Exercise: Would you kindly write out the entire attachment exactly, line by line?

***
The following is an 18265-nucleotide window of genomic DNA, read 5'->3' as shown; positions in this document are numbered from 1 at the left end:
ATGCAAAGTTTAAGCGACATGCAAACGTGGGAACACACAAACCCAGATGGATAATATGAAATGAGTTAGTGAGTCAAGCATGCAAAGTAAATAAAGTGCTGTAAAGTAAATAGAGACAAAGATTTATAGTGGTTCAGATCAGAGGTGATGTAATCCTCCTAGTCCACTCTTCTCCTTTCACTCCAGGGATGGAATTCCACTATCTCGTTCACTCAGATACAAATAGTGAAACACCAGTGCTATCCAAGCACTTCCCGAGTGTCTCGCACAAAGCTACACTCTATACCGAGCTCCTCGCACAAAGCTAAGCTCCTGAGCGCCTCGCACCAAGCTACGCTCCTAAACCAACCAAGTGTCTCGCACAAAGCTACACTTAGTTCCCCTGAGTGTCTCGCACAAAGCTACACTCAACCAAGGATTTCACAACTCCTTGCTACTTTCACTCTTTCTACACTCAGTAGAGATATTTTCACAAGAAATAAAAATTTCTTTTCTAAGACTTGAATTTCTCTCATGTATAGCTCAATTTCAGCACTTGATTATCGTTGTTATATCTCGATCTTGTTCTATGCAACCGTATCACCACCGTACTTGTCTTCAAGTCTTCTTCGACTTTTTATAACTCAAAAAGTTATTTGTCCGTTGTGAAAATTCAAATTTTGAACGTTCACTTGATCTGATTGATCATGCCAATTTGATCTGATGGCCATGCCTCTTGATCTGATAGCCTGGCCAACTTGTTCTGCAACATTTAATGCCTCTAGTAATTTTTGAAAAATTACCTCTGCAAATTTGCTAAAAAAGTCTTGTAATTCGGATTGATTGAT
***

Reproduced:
The following is an 18265-nucleotide window of genomic DNA, read 5'->3' as shown; positions in this document are numbered from 1 at the left end:
ATGCAAAGTTTAAGCGACATGCAAACGTGGGAACACACAAACCCAGATGGATAATATGAAATGAGTTAGTGAGTCAAGCATGCAAAGTAAATAAAGTGCTGTAAAGTAAATAGAGACAAAGATTTATAGTGGTTCAGATCAGAGGTGATGTAATCCTCCTAGTCCACTCTTCTCCTTTCACTCCAGGGATGGAATTCCACTATCTCGTTCACTCAGATACAAATAGTGAAACACCAGTGCTATCCAAGCACTTCCCGAGTGTCTCGCACAAAGCTACACTCTATACCGAGCTCCTCGCACAAAGCTAAGCTCCTGAGCGCCTCGCACCAAGCTACGCTCCTAAACCAACCAAGTGTCTCGCACAAAGCTACACTTAGTTCCCCTGAGTGTCTCGCACAAAGCTACACTCAACCAAGGATTTCACAACTCCTTGCTACTTTCACTCTTTCTACACTCAGTAGAGATATTTTCACAAGAAATAAAAATTTCTTTTCTAAGACTTGAATTTCTCTCATGTATAGCTCAATTTCAGCACTTGATTATCGTTGTTATATCTCGATCTTGTTCTATGCAACCGTATCACCACCGTACTTGTCTTCAAGTCTTCTTCGACTTTTTATAACTCAAAAAGTTATTTGTCCGTTGTGAAAATTCAAATTTTGAACGTTCACTTGATCTGATTGATCATGCCAATTTGATCTGATGGCCATGCCTCTTGATCTGATAGCCTGGCCAACTTGTTCTGCAACATTTAATGCCTCTAGTAATTTTTGAAAAATTACCTCTGCAAATTTGCTAAAAAAGTCTTGTAATTCGGATTGATTGAT